“Best selling” lists aren’t, not really. None of these lists simply report straight sales figures: first, because any sales numbers have already been adulterated; and second, raw numbers are mostly useless for attracting specific groups—they reflect the tastes of the total population of whatever region. Perhaps a particular subgenre attracts a specific kind of person, and if that person is a desirable target audience, simply offering a straight sales rank list might be useful in spite of these numbers already having been manipulated. But bottom line, these lists are a business and act like a service sold.

Returning to the power lists specifically, the “bestseller” lists that can catapult a book and an author to stardom, or at least more lucrative book deals and speaking gigs, that bolster credentials as an expert and ladle on many other perks: NYT & WSJ. In addition to all the kinds of books already excluded from Neilson Book Scan by the scan itself are the specific manipulations of the numbers by the list maker. Now, why would The Times or the Journal exclude even more books than those already shunned, or nudge some upwards, and others downwards?

The answer unfolds if one takes the point of view of an author getting on one of these lists. Landing on one of these lists means money, a considerable amount more, whether directly as sales or through reputation augmentation and hence earning power in other realms. So if an author has money, and wants to snag all these perks of being a NYT bestselling author, why not buy one’s way onto it? The benefits are likely to be greater than the costs, which are one time. Benefits last a lifetime, even ending up in one’s obituary.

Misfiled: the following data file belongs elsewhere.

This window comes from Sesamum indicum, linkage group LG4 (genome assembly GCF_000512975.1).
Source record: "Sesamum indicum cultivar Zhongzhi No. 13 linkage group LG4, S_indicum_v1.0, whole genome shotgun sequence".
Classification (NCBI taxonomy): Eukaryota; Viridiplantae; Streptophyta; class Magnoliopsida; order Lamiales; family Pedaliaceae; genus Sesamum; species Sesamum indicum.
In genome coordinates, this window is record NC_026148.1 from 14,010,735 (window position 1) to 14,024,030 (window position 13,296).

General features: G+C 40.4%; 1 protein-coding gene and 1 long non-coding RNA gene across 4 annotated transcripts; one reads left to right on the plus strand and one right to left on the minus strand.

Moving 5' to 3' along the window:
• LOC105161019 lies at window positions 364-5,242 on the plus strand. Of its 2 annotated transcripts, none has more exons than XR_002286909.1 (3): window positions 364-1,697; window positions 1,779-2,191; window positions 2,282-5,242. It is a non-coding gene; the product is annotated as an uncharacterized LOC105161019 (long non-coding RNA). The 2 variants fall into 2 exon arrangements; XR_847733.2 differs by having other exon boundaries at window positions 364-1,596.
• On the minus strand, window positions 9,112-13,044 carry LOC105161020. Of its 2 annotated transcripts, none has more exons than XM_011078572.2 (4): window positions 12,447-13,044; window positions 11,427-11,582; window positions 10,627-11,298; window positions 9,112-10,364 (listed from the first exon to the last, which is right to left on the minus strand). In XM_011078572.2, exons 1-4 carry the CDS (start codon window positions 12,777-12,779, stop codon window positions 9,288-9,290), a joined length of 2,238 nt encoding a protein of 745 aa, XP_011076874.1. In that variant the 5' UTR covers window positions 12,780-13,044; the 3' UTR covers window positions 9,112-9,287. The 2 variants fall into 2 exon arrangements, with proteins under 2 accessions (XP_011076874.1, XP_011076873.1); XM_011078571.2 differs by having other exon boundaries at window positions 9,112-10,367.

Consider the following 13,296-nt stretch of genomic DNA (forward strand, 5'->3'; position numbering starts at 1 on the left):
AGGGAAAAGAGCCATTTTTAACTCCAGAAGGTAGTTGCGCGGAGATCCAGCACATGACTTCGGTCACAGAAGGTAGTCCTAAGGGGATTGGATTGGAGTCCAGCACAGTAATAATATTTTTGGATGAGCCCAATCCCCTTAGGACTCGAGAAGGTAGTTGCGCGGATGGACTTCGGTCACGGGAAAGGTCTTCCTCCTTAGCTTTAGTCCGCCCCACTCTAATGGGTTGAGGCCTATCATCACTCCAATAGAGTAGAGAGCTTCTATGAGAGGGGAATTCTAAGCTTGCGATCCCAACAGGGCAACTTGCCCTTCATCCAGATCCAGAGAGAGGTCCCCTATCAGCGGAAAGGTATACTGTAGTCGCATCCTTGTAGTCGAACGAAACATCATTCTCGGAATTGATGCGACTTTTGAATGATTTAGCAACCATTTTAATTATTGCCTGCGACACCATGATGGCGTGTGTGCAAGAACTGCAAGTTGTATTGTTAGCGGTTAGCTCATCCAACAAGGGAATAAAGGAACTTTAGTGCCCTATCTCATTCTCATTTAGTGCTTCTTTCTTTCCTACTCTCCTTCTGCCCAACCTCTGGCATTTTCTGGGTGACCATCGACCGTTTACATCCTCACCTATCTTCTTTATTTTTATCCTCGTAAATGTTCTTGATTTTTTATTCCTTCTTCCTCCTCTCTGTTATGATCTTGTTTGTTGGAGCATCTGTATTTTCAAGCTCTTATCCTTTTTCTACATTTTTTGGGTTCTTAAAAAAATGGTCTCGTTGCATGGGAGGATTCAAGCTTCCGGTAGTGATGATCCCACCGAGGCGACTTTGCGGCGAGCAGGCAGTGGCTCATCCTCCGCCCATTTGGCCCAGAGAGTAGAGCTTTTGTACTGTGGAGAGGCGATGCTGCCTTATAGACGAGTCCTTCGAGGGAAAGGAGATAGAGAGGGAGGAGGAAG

Thus both of these lists exclude large buys, including from big box retailers, and try to keep their eye on numbers of individual buyers. This seems a fair prophylactic against someone simply buying status. But there are places one can go to evade this protection: book launderers. A writer pays a company to pay individuals to make single purchases of books: akin to the smurfs buying pseudoephedrine medication in amounts small enough not to alert the DEA. These individual—yet coordinated and author financed—purchases end up in the Neilson Book Scan—that starting point for the manipulations of numbers. Yes indeed, book buying smurfs. The idea seems looney until one understands the value of getting on one of these lists.